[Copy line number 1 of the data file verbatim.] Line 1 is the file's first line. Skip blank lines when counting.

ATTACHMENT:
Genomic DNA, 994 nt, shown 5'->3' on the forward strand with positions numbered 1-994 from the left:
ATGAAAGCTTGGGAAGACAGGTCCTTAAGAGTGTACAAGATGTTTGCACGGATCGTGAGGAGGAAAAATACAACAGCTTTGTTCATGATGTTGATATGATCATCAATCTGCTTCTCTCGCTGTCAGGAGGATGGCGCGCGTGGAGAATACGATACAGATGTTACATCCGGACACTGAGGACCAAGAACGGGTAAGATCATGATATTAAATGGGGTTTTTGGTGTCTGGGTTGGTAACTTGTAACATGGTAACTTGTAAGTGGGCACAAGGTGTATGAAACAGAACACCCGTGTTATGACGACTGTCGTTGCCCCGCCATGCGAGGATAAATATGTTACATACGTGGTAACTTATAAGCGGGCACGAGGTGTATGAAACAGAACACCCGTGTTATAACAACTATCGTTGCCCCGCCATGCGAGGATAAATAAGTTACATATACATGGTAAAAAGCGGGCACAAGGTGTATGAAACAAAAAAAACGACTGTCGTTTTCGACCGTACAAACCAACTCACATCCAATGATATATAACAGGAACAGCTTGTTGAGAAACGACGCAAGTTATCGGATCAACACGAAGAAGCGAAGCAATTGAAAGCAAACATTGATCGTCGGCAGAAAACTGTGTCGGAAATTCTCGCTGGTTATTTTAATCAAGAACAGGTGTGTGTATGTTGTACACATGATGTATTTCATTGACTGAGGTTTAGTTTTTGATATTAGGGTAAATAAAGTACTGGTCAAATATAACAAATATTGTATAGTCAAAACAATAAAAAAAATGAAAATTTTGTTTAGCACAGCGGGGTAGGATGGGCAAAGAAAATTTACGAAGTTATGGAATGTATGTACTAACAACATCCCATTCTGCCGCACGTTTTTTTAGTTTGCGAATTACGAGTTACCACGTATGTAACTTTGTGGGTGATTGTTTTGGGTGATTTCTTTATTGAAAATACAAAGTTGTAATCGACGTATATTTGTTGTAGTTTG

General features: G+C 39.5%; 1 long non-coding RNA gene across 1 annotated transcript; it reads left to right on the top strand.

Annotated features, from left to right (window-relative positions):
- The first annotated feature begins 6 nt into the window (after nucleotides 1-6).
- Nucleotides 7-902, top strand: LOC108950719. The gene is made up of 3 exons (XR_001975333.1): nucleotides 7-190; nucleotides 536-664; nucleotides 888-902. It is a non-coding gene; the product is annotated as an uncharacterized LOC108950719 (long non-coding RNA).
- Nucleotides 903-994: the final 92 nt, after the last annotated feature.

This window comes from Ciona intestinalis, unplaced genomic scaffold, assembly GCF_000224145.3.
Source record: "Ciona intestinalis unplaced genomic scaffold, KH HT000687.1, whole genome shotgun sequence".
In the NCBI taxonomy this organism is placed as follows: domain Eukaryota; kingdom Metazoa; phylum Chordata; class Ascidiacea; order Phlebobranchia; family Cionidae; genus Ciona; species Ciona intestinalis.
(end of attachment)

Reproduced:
Genomic DNA, 994 nt, shown 5'->3' on the forward strand with positions numbered 1-994 from the left: